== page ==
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Things Just Got a Lot Tougher for Trump and His Transgender Service Ban

The future of the ban is now in question.

Things Just Got a Lot Tougher for Trump and His Transgender Service Ban
COLUMBUS CIRCLE, NEW YORK, UNITED STATES - 2017/07/29: A group of New Yorkers gathered at Columbus Circle across the Trump International Hotel and Tower New York in Central Park to raise their voices in protest against discrimination towards the LGBT community, in the aftermath of the Trump/Pence regime decision to ban transgender people from serving in the U.S. military. (Photo by Erik McGregor/Pacific Press/LightRocket via Getty Images)

On Monday, a federal judge in Washington barred President Donald Trump’s administration from banning transgender people from military service.

U.S. District Judge Colleen Kollar-Kotelly ruled transgender service members suing over Trump’s policy likely to win their lawsuit. She mandated a return to the policy in place before Trump announced his ban.

President Trump ordered a return to a policy that barred transgender individuals from joining the military. Trump's policy would also allow the discharge of service members for being transgender. Under President Barack Obama, military policy changed to allow transgender service members to serve openly.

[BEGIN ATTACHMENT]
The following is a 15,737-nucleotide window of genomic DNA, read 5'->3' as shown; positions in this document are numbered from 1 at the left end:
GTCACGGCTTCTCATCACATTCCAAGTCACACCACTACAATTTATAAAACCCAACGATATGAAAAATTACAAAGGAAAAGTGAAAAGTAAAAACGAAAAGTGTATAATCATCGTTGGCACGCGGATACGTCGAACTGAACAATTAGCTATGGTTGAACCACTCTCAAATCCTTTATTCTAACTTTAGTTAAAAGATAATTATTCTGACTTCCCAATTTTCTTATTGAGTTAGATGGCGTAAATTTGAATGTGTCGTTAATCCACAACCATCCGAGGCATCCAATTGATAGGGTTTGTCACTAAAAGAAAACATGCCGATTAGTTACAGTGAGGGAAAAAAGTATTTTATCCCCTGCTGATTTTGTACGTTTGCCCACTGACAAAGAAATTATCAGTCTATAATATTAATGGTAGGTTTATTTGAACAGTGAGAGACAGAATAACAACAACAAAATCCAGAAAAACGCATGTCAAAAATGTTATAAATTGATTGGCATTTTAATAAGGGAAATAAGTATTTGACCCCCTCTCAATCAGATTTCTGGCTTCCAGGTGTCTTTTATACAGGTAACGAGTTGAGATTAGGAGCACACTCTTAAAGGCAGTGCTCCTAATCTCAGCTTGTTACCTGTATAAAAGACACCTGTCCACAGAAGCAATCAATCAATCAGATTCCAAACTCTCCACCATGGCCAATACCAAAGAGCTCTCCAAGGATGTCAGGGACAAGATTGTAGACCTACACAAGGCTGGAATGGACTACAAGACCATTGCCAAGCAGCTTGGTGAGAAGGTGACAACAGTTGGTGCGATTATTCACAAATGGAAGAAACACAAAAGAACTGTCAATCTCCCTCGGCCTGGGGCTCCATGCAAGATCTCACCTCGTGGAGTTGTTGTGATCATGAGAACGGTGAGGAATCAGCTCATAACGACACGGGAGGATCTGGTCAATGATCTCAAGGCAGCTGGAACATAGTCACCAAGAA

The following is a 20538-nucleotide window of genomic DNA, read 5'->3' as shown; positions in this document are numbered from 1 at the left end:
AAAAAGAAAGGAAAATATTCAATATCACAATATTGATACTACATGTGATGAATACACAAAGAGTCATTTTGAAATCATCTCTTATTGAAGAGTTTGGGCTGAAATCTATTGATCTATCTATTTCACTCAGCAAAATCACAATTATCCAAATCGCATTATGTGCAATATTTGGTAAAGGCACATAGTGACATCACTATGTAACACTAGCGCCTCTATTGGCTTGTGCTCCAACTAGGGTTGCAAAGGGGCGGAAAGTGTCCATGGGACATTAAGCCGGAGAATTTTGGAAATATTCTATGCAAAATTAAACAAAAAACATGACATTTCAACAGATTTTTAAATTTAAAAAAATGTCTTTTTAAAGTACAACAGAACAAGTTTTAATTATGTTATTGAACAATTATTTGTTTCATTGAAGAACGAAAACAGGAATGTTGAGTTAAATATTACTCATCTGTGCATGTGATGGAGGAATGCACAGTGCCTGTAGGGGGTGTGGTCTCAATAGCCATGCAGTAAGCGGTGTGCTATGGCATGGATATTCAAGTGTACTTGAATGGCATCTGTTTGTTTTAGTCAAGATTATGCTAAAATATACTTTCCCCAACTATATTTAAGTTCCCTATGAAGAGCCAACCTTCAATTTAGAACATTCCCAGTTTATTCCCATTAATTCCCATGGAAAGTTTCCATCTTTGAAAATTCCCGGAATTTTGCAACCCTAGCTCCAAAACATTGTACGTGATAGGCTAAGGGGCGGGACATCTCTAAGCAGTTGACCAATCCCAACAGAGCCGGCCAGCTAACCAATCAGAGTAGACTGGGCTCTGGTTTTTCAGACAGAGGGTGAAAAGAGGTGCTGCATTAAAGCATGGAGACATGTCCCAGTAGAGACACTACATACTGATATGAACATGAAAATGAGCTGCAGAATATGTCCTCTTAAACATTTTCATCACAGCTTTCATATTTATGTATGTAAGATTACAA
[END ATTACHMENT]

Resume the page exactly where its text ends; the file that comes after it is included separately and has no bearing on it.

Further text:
The Trump administration may still appeal Judge Kollar-Kotelly’s decision, but as of now the proposed transgender service ban remains unenforceable.

“We are enormously relieved for our plaintiffs and other transgender service members,” said Shannon Minter of the National Center for Lesbian Rights, an attorney handling the lawsuit.

Their lives have been devastated since Trump first tweeted he was reinstating the ban. They are now able to serve on equal terms with everyone else.”

Under the Obama administration, the Department of Defense announced in 2016 that it would no longer discharge service members solely based on their gender identity. Enlistment by openly transgender individuals in the military would begin effective Jan. 1, 2018.

Minter said the new court ruling means the policies put in place by President Obama will go back into effect, including the January 2018 enlistment change.

The Trump administration requested the court dismiss the lawsuit. Judge Kollar-Kotelly refused. Other lawsuits challenging the Trump administration directive remain pending in Seattle and Baltimore.

Trump originally announced his new policy banning transgender military members currently serving on Twitter in July.

Twitter was quick to respond to Monday's ruling.

When asked about the ruling during Monday's White House briefing, spokeswoman Sarah Huckabee Sanders said the Justice Department was still reviewing it. President Trump has yet to respond on Twitter.